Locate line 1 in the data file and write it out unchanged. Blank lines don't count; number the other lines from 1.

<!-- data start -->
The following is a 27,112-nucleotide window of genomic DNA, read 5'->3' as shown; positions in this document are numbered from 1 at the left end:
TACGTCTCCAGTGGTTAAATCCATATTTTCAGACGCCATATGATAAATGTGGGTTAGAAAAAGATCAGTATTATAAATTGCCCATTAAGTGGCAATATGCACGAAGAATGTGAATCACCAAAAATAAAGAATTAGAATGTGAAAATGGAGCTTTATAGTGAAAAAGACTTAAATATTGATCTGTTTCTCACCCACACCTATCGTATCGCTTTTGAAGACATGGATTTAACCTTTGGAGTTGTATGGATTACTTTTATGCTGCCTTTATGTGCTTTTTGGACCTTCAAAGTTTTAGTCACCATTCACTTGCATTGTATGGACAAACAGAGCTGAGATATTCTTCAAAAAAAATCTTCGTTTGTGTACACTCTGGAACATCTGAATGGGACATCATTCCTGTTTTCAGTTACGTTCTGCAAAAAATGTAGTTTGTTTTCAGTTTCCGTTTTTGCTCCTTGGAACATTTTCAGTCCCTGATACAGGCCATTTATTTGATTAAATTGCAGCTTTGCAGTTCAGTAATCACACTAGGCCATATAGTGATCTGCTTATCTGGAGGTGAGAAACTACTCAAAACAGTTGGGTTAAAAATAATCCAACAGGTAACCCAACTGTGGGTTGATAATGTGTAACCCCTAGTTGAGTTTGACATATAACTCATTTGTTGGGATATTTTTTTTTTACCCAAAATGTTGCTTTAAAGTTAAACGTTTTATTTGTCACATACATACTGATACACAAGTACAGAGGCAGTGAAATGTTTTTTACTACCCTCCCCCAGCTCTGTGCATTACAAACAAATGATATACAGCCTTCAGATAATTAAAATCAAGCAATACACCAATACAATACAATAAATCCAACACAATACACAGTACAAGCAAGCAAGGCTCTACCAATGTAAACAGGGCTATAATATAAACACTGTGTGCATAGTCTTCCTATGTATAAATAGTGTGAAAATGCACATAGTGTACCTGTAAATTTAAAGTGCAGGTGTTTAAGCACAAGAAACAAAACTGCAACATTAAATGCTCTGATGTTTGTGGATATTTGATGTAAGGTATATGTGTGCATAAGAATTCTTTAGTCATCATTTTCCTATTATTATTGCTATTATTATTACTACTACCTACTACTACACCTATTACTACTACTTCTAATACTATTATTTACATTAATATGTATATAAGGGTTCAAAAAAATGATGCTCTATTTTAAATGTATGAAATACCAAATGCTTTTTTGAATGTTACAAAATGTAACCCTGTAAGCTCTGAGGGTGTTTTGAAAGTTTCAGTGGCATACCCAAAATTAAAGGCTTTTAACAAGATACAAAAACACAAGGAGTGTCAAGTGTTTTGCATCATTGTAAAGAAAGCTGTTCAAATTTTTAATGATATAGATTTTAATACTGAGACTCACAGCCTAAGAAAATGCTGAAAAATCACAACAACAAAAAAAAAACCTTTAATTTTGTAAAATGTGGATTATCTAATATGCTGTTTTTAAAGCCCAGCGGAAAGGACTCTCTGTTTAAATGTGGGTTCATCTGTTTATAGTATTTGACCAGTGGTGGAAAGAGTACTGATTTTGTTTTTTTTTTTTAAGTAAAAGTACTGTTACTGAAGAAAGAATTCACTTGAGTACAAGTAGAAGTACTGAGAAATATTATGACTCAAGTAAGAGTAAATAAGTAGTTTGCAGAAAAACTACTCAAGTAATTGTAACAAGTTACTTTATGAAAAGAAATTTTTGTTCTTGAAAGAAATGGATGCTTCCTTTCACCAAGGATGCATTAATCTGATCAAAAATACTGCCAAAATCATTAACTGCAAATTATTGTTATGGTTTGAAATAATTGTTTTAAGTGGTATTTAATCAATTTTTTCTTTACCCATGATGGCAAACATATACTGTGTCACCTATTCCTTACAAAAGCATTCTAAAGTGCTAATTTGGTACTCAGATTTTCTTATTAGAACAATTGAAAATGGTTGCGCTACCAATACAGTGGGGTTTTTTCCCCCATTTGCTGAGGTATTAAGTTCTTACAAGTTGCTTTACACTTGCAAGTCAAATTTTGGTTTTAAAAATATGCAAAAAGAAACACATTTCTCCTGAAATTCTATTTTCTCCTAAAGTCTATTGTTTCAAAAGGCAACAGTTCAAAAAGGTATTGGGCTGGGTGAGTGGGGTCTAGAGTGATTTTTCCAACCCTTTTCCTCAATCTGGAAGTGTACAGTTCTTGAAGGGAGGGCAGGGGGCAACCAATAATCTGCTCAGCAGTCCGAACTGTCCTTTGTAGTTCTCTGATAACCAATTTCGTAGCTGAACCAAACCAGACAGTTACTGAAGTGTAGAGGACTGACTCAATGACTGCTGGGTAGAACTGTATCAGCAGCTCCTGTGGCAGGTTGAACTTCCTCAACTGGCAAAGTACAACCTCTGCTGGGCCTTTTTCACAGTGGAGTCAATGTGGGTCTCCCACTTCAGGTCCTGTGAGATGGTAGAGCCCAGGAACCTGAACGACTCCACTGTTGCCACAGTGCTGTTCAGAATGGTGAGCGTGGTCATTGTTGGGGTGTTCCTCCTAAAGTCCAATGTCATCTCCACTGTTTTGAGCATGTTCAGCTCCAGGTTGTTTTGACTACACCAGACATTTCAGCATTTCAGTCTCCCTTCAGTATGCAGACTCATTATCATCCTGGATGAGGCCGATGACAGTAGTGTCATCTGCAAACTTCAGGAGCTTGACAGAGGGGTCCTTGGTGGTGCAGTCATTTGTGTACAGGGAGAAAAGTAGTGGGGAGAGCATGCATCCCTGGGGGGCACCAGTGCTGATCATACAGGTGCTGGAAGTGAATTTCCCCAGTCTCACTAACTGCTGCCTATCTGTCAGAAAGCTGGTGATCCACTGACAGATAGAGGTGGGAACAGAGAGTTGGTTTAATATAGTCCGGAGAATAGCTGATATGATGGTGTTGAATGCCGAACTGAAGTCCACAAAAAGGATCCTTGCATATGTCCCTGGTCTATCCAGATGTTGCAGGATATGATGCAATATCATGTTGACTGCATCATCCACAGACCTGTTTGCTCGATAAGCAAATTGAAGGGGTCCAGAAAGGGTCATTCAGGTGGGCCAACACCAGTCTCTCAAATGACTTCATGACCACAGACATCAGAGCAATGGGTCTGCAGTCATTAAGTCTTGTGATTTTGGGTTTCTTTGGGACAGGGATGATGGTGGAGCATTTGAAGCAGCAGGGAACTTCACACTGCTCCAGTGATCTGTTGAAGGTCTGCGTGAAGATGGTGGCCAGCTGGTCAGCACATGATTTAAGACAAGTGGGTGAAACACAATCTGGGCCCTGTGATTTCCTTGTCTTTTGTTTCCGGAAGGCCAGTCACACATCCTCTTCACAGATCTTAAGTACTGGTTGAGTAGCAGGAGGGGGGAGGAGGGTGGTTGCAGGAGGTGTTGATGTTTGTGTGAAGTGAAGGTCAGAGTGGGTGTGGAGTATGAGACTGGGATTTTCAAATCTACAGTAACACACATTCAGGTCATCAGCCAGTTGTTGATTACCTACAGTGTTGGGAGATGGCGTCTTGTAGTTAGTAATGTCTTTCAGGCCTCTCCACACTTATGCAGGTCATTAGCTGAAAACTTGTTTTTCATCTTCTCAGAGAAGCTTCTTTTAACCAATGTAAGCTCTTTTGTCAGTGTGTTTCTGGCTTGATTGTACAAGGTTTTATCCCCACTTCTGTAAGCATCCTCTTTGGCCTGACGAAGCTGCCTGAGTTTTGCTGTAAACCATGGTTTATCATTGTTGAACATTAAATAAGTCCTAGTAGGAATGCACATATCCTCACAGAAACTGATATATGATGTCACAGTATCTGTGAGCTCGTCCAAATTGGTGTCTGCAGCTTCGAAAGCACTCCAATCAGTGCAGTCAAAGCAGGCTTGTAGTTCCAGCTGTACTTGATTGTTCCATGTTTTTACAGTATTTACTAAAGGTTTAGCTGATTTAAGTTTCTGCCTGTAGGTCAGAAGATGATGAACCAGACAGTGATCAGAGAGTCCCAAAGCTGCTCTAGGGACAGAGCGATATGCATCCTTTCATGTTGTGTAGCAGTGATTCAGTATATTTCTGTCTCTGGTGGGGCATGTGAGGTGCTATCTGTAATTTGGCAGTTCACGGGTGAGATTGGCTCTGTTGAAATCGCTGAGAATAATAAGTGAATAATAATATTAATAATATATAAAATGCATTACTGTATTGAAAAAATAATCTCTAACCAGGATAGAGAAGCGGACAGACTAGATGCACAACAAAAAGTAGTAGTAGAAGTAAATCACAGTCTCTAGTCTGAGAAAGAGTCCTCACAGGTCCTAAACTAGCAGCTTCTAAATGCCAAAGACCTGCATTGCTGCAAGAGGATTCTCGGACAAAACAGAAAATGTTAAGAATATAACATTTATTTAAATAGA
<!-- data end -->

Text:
The following is a 27,112-nucleotide window of genomic DNA, read 5'->3' as shown; positions in this document are numbered from 1 at the left end: